The Queen Mary Gardens and Angwin Memorial Gates, 1-9 Napier Street, St. Arnaud, make a highly significant aesthetic and visual contribution to the predominantly Victorian and Federation streetscape. Established in 1884, the gardens were laid out in 1889 and were situated on the former St. Arnaud water reserve that had been created in 1864. The Gardens have significance as a 19th century, predominantly intact cultural landscape in the centre of the St. Arnaud township.
The Queen Mary Gardens and Angwin Memorial Gates are aesthetically significant at a LOCAL level. They demonstrate original visual and design qualities which include the open lawn areas with isolated mature exotic broadleaf and coniferous trees; garden beds of annuals; rose bed; perennials with a border of annuals; ornamental pond; wide and deep stormwater drain; wide, well maintained gravel paths; and the ornamental front gates of bluestone and cast iron.
The Queen Mary Gardens and Angwin Memorial Gates are historically significant at a LOCAL level. They are associated with the early development of the Gardens from 1884-89 to the present day. These Gardens are situated on the former St. Arnaud water reserve that had been created in 1864. The Gardens also have possible associations with William Guilfoyle, Director of the Royal Botanical Gardens, Melbourne, who may have acted in an advisory capacity. The site is also associated with the Angwin Memorial Gates that were erected about the turn of the century.
The Queen Mary Gardens and Angwin Memorial Gates are socially significant at a LOCAL level. They are recognised as having public value by the St. Arnaud community as an important recreational and landscape area, and for commemorate reasons respectively.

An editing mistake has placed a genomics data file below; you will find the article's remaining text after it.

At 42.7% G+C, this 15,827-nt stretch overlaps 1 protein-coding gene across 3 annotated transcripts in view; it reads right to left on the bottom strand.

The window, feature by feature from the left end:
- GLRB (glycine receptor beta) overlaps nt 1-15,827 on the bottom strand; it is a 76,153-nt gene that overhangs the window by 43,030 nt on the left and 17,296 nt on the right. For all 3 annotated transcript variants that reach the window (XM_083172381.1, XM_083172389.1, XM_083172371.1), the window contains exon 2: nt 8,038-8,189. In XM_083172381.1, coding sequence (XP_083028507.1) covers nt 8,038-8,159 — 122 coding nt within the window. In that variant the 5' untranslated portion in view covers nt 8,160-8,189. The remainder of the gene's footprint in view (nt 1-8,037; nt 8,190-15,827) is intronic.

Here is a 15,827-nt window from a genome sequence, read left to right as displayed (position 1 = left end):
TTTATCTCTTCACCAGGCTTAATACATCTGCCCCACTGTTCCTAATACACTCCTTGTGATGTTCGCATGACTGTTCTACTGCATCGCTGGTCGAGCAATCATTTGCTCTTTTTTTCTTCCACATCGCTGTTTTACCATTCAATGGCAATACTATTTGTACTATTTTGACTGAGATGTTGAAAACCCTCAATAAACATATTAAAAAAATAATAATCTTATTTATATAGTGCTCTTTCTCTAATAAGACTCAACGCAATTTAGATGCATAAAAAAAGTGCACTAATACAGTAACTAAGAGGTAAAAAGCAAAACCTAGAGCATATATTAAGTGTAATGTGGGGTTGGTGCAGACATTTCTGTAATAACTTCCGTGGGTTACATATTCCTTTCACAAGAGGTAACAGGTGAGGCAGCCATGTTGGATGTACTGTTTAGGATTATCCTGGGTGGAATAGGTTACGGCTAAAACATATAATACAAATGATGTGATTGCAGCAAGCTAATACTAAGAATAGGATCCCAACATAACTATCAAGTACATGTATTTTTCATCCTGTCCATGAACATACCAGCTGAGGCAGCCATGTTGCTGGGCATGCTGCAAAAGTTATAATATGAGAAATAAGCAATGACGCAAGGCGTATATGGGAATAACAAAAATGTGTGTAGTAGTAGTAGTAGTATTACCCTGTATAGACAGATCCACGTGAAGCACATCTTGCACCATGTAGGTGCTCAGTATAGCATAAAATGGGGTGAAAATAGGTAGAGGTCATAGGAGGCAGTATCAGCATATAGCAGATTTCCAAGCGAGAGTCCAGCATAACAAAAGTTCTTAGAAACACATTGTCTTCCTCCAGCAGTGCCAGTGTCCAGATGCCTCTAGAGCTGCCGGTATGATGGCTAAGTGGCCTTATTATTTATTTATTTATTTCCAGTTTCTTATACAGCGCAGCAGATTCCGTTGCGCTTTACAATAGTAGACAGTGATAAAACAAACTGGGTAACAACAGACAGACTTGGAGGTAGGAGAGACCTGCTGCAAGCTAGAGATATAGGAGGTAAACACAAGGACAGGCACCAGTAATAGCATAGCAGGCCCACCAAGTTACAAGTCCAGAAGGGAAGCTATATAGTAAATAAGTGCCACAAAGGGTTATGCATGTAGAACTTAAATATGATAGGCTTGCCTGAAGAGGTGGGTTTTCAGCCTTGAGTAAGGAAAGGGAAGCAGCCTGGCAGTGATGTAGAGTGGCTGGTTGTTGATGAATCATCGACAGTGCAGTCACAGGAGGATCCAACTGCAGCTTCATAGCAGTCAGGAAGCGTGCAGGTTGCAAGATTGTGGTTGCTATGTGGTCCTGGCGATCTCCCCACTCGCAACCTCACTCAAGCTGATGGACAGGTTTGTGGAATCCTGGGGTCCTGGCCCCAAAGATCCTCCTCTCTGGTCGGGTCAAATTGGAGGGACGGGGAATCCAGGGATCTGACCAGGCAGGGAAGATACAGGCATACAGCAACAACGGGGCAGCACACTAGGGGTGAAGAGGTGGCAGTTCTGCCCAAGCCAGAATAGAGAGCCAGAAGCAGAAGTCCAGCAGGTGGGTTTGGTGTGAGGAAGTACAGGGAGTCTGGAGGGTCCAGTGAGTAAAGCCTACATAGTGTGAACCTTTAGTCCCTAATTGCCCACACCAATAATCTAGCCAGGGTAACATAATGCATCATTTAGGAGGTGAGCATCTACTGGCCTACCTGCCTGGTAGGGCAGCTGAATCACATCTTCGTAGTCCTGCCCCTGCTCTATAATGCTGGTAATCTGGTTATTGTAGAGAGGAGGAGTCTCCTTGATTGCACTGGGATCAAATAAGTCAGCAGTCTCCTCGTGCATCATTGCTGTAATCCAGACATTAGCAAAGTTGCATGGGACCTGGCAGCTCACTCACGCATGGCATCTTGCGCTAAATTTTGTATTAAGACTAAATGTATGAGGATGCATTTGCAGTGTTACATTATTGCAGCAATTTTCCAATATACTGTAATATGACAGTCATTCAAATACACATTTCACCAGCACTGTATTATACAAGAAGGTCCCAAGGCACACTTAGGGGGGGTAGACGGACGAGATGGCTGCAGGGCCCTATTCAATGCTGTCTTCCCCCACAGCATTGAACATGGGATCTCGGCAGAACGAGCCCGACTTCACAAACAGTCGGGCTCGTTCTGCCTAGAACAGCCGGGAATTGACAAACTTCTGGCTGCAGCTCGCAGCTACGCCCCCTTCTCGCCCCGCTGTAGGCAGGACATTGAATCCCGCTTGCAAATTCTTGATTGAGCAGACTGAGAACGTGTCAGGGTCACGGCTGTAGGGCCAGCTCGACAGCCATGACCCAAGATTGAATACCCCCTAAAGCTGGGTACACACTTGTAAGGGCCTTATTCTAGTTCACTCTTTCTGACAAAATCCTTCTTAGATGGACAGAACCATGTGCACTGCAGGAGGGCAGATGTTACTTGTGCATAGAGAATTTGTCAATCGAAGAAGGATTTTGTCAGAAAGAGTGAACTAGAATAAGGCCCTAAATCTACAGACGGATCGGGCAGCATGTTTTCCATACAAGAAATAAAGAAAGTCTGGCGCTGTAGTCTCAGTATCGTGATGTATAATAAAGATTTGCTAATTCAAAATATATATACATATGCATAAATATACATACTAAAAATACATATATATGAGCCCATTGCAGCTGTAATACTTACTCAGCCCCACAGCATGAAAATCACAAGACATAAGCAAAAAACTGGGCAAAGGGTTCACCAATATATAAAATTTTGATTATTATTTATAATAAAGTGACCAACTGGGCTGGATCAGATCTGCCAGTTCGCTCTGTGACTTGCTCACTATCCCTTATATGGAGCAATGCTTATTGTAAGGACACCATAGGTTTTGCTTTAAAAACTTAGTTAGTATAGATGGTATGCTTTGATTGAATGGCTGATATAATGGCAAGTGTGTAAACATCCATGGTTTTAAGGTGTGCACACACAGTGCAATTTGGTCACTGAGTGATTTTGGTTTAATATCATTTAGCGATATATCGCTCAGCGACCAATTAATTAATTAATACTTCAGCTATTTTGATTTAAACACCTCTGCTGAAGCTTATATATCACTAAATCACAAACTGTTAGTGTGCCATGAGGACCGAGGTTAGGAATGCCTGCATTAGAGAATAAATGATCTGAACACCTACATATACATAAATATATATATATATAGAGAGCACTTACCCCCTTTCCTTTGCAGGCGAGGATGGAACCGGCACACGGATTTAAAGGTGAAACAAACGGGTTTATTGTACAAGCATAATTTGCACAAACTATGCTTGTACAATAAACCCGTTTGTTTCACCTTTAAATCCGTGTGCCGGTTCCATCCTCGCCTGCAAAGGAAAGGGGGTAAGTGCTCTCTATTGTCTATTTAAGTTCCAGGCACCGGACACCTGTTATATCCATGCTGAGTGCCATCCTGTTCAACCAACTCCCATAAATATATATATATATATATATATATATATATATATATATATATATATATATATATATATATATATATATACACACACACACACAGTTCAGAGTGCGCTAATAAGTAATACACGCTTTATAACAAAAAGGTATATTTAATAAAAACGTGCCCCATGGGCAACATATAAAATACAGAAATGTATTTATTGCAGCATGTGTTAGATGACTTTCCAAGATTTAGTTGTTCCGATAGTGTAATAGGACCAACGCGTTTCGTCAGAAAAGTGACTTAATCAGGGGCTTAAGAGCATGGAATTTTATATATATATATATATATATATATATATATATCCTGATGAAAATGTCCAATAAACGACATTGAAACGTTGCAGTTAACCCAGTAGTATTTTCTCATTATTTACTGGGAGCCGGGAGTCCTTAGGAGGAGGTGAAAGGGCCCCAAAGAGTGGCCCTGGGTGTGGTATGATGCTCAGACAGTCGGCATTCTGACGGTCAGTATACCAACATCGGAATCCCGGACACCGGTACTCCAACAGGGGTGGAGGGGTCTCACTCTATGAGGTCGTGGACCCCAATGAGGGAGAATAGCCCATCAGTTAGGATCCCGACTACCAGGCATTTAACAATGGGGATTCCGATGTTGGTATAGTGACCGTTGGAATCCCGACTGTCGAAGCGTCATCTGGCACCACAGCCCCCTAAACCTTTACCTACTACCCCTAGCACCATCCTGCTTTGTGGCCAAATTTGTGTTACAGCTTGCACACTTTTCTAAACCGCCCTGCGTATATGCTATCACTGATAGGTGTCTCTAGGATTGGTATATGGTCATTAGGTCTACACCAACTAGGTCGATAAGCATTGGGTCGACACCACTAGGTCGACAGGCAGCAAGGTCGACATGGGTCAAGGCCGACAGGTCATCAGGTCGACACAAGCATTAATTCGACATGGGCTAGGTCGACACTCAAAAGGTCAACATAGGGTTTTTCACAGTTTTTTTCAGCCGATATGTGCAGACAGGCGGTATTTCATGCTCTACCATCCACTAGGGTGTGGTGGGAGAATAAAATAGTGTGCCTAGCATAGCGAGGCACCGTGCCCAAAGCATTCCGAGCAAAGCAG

Overall, the Queen Mary Gardens and Angwin Memorial Gates are of LOCAL significance.
Queen Mary Gardens (including Angwin Memorial Gates) 1-9 Napier Street, ST ARNAUD - Physical Description 1
Description largely extrapolated from K. Walsh, 'Conservation and Landscape Recommendations for St. Arnaud's Queen Mary Botanical Gardens'.
The Queen Mary Gardens are located near the centre of St. Arnaud, which is an important landscape landmark in the town. The importance of the gardens is further enhanced by the close proximity and visual connections of the early substantial public and civic buildings in the town, notably the former Court House, old post office, fire station, former Kara Kara Shire Offices and the former Crown Lands Office.
The Queen Mary Gardens are characterised by open lawn areas with isolated mature exotic broadleaf and coniferous trees. Garden beds of annual remain in the Gardens, although they have been reduced in number in recent years. A rose bed on Inkerman Street is underplanted with perennials and has a border of annuals planted seasonally.
No remnant vegetation exists and the stock of Australian native plants is extremely limited, and even then these appear to be entirely of non-indigenous species.
An ornamental pond adds a cooling effect to the gardens. A wide and deep stormwater drain runs through the Gardens and is basically a formalised version of the St. Arnaud Creek. Wide, well maintained gravel paths remain from the earliest era of the Gardens. A bridge over the drain exists on the site of an earlier bridge.
Ornamental front gates of bluestone and cast iron remain intact from early this century. Cream brick toilets in the middle of this century are to be found north of the main drain. Nearby is a display glasshouse constructed in 1970. Tables, seats, bins and lights can also be found scattered throughout the Gardens.